We Americans need to channel Chumbawamba, the 90s one-hit wonder responsible for the tune “Tubthumping,” and get up again when we get knocked down. But that’s all we should channel from that band – they fancied themselves as some sort of commie/anarchist collective and, aside from one catchy tune, they suck. Here’s the thing – we are becoming a nation of risk-averse losers afraid to test ourselves against the harsh realities of the world. We are a bubble-wrapped society so committed to “safety” that millions of us are willing to give up our freedoms and dignity for the illusion of it. Time to reinvigorate ourselves by taking rational risks.
Let’s look at those crazy kids today. Some call them Zoomers, I call them dorks. Look at this poll of 12th graders and despair. In my senior year (1983), 85% had dated, 75% had jobs, 85% had tried alcohol, and 85% had a driver’s license – I was at the DMV when it opened at 8:00 a.m. on December 24, 1980, baby, ready to roll in that dull orange Datsun B210! Now check out the most recent stats from 2015: 58% have dated, 56% have jobs, 63% have tried alcohol, and 72% have a driver’s license. And you know it’s all gotten worse in the wake of COVID and the rise of helicopter mommies – and not cool helicopters, like Apache gunships.
The point is not that I think high schoolers should be covertly sneaking shots of dad’s Pappy Van Winkle. The point is that these activities all represent independence and risk, and kids are just not willing to embrace that today. But risk is everything – was there ever an entrepreneur who did not take risks? Or any kind of winner at all?
Sadly, risk aversion is now so pervasive and so complete within our garbage establishment that it has trickled-down and threatens to change our whole society into something soft and weak and European – and not the cool Ancient Roman kind of European. At the macro level, the whole COVID idiocy was about risk aversion gone wild, with the idiots we let run out institutions massively overreacting to a virus that was unlikely to pose a significant risk to the vast majority of people. Between destroying our economy, gutting our basic civil liberties, and sickening untold numbers of people with a vaccine that does not actually vaccinate you (a problem they addressed by redefining what a “vaccine” is), this did damage to our civilization that will take a generation to fully appreciate. And other “risks” now justify other terminations of our sacred rights – the climate hoax, guns, “misinformation.” All of these are just cover for taking our rights because all of these things are “dangerous.” Of course, the real danger is that we normals have power and freedom.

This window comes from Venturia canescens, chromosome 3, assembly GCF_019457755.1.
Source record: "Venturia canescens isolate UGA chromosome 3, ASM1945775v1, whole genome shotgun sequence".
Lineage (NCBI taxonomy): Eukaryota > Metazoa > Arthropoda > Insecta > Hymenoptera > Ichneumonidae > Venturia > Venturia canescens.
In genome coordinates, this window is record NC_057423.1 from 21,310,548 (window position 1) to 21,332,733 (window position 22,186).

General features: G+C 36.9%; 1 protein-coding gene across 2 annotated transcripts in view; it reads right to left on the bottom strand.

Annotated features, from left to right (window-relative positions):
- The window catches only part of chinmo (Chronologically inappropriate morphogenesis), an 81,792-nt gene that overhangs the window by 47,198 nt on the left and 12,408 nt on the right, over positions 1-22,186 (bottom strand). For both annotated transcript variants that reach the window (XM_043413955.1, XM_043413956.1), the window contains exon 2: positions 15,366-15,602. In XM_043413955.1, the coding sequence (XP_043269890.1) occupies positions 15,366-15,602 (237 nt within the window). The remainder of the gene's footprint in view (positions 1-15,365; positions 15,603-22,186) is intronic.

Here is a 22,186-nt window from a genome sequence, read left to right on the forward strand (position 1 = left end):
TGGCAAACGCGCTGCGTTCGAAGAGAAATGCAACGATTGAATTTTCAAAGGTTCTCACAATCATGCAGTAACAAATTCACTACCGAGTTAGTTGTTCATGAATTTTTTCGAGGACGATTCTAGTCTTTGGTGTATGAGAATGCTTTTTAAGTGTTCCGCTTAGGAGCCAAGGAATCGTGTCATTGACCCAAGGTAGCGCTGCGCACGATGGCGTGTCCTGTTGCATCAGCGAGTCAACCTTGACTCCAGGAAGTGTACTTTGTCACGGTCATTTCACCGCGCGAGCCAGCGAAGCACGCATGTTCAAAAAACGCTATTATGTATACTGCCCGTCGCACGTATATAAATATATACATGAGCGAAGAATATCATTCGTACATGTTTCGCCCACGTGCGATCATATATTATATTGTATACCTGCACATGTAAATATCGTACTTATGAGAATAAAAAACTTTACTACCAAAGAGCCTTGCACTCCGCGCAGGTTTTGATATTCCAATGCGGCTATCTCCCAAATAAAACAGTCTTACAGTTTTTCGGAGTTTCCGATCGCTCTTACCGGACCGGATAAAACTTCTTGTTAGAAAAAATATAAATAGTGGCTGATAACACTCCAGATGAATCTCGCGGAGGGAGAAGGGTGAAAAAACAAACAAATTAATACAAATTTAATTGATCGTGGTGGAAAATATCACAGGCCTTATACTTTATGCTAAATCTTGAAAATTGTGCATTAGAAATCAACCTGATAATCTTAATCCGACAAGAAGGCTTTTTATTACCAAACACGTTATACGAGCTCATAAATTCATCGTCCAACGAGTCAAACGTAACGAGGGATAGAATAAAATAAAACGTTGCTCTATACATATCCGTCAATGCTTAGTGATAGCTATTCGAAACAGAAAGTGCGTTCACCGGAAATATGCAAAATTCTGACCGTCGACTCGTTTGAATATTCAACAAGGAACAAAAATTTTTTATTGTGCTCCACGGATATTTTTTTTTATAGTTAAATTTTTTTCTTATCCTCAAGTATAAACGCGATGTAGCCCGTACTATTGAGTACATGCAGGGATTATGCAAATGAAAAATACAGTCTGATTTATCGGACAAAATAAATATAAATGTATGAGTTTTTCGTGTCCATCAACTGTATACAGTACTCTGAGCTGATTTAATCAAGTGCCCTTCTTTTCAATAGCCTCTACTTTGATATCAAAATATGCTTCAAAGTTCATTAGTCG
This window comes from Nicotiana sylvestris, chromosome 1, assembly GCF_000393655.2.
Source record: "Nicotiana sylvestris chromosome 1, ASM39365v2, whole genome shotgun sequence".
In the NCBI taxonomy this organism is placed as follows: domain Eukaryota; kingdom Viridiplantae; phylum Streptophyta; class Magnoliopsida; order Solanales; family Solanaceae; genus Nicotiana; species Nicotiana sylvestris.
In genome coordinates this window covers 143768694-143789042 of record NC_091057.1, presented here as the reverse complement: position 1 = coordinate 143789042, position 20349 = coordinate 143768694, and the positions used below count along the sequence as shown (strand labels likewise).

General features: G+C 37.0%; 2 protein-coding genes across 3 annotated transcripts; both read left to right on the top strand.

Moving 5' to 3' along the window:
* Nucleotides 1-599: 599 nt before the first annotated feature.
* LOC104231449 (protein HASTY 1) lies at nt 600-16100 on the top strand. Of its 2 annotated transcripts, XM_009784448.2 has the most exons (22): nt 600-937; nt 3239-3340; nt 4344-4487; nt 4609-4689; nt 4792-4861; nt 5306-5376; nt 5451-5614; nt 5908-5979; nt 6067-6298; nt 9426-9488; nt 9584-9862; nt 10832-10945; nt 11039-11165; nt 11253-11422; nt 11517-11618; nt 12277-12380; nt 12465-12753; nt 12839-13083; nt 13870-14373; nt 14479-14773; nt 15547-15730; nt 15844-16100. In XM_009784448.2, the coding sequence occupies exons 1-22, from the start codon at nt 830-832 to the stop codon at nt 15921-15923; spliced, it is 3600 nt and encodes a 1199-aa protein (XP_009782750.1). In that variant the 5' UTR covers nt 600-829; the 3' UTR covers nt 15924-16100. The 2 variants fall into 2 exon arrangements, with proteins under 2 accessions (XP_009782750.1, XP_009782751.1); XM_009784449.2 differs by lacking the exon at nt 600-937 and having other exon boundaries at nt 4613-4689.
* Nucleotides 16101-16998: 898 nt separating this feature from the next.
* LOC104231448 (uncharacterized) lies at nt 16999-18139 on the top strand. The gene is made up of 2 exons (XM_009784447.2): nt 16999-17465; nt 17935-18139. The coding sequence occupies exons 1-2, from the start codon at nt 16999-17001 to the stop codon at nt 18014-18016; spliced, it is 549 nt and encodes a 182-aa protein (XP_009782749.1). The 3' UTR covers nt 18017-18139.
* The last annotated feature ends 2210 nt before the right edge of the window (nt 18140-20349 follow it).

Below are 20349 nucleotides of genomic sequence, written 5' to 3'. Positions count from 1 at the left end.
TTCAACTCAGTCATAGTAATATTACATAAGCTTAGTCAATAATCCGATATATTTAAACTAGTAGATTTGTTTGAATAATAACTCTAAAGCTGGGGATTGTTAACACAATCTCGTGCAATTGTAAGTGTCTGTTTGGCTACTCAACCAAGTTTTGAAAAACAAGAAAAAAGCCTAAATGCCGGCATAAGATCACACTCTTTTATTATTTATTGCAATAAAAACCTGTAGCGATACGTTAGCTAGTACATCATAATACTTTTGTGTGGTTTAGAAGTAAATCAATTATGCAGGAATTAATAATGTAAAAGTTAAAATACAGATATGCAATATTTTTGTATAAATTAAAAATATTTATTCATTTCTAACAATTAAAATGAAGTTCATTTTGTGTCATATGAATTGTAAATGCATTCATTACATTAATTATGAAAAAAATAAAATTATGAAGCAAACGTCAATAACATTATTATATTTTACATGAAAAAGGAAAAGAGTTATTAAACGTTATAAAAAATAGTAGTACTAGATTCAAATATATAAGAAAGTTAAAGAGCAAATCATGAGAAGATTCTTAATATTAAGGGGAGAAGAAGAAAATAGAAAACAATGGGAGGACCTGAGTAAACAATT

But this also happens at the individual level. Look at how kids today are tortured by the potential that they might not make it into the “right” college. This is great for the colleges, who now do not actually have to perform against any metric except the subjective prestige the institution generates among Chardonnay moms who will stroke-out if Kaden only gets into Cornell. The kids themselves are taught to conform, to say and think the things that will please admissions counselors, to do nothing but study, to play it safe so as not to threaten their chances. They simply cannot get a “B.” Otherwise, their lives are over at 18.
Failure is not an option, they say, but that’s wrong. Failure is a gift, in the words of Dan Bongino. His new book “The Gift of Failure ( And I’ll Rethink the Title If This Book Fails!),” which I read at one sitting, uses his own life as a template for the reality that you are as defined by what you failed to achieve as much as what you actually achieved. Dan was a normal guy in Queens with no connections and nothing but drive. Now he’s got a top podcast, a national radio gig, and a chunk of equity in Rumble. But you read his book, and it’s not about the things he did but the things he failed to do for reasons both within and without his control. Yet these failures led to his success.
I look at my life and everything that I saw as a setback at the time set me up for a later success. People ask if I have regrets, and besides not learning how to play guitar in college it’s hard to think of any. That’s because I understand the butterfly effect, where if you change the past even slightly it has massive effects on the future. If I had not experienced those failures, I would not be right here, right now, writing this column.
Now, embracing failure does not mean chasing it. It only means risking it, because sometimes when you roll the dice they come up snake eyes. Yes, failure – failure via random events, like where the Army assigns you to do instead of what you thought you wanted to do – is obnoxious and annoying, but it is a part of life. Any attempt to prevent any risk of failure is going to end up being 100 times worse than just sucking it up and driving on.
America has got to stop with this insane fear of failure, because a world without failure is necessarily a world without success. But some people seem to want that. They want the smothering safety of a nanny watching over them. They are satisfied living lives of dull mediocrity if that means all the sharp edges of existence are sanded off. Think of the Europeans of today, tired, their societies exhausted, caring about nothing but their pensions and their Eurovision Song Contest. They are “safe,” but it is the safety of the tomb. You’ll never see a modern European country put a man on the moon.
Americans need to reject the nannyism that prioritizes false security over the potential for glory. You cannot be great if you take defeat off the table. And if our society cowers, that does not mean we need to cower too. Live like a free man. Freedom is scary and hard. If it were not, everyone would choose it.